Finding Robert Coles ‘In the Garden of Beasts’

In the Garden of BeastsAuthor Erik Larson’s nonfiction work, In the Garden of Beasts, has been sitting in my “to read” pile since its pub date back in 2011. For the love of summer, I was able to turn the final page last night and can’t quite stop thinking about it.

Larson, also the bestselling author of The Devil in the White City, shifts his focus in Beasts to 1930’s Berlin, where the unlikely American ambassador William E. Dodd has taken his post during Hitler’s chilling rise to power. As Dodd navigates the complexities of his political post, the reader is introduced to an incredible cast of characters both demonic and heroic.

ColesCompFinal.inddIt is a wonderful intersect when what we read gives way to contemplation, and more so, empathy for humankind. It is of note here that I have also been reading Secular Days, Sacred Moments:  The America Columns of Robert Coles, recently published by Michigan State University Press.

Coles is Professor Emeritus of Psychiatry and Medical Humanities at Harvard University and “is unparalleled in his astute understanding and respect for the relationship between secular life and sacredness… .” (via)

In the thirty-one essays of Secular Days, Sacred Moments, which are drawn from Coles’s monthly column in the Catholic publication America, how odd that the one I happened to read today pertains to the German theologian and pastor Dietrich Bonhoeffer.

Bonhoeffer, who lived “a singular, voluntary opposition to tyranny that culminated in his execution in a concentration camp only weeks before the end of Hitler’s regime,” is hailed by Coles. Bonhoeffer’s brave resistance to the Nazis outweighed his concern for self-preservation, and he left the safety of the United States to return and stand by his fellow Germans.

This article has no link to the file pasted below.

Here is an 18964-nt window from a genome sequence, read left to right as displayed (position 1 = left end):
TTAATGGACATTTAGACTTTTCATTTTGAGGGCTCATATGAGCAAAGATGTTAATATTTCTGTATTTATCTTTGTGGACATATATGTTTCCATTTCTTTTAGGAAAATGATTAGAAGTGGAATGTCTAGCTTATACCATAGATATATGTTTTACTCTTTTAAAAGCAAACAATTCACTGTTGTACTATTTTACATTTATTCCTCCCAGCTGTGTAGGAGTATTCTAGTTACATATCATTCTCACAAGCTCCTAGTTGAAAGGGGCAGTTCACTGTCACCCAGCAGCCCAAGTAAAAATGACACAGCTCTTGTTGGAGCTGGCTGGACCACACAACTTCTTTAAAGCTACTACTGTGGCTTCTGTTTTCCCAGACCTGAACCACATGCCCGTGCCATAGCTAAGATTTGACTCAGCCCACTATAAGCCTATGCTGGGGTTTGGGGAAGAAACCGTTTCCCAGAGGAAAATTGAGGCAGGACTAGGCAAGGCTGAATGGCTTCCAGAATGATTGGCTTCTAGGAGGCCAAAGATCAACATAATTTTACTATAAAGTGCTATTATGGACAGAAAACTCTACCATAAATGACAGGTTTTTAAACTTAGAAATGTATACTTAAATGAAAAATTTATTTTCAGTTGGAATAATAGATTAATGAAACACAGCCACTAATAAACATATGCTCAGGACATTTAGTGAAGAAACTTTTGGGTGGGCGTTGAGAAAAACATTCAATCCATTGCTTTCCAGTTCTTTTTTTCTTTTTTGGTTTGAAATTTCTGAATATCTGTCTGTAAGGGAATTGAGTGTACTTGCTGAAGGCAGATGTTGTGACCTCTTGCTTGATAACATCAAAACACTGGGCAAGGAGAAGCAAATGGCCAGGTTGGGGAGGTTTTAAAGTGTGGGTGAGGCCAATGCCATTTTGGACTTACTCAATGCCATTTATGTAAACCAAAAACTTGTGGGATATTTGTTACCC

There is both a Christian and psychological angle to Cole’s essay, and having just read In the Garden of Beasts, it’s poignancy can’t be missed. The question, “What would you do under such circumstances?” is posed in Cole’s work, and hums behind each line of Larson’s.

In the Garden of Beasts offers a close, personal look at a pivotal era in history. The “what-ifs” are boundless, and the outcomes staggering. It is an important book in terms of moral self-examination and offers endless ethical scenarios for consideration. Though my reading of Cole’s Bonhoeffer essay is a coincidence, his full body of work in Secular Days, Sacred Moments offers much in the way we reflect and interpret our everyday exchanges and the world that surrounds us.

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– Post by Megan Shaffer

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2 Comments

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2 responses to “Finding Robert Coles ‘In the Garden of Beasts’

  1. techeditor

    I read IN THE GARDEN OF BEASTS.

    It was so gradual it was maddening that Dodd finally came to wonder if everyone in Germany had gone mad and wondered how there could be all around him such a “strange indifference to atrocity.”

    And Martha was really something! She was so slow to accept that she was witnessing evil that, long after she should have known better, she was happy to see that Germany was only trying to better itself. So she enjoyed herself: as a 24-year-old divorcee, she partied often and had affairs with several men, one the head of the Gestapo, another an official from the Soviet Union.

    So many books have been written about Nazi Germany, I wouldn’t have been anxious to read this one if not for its author. Larson is a master at getting it right and making it readable. Again, with IN THE GARDEN OF BEASTS, he’s a historian who wrote not a history book but a book of history that was a page turner.

    This is particularly true after William and Martha see Germany as a mere visitor there could not.

    But this book of history was, as all history books are, significant because history repeats itself. Or we learn from it and avoid the same mistakes.

  2. Megan Shaffer

    Agree. Gradual and maddening are perfect words to describe the response to the escalation of the Nazi party and the reaction of politicians in the United States despite Dodd’s keen predictions. As for Martha…

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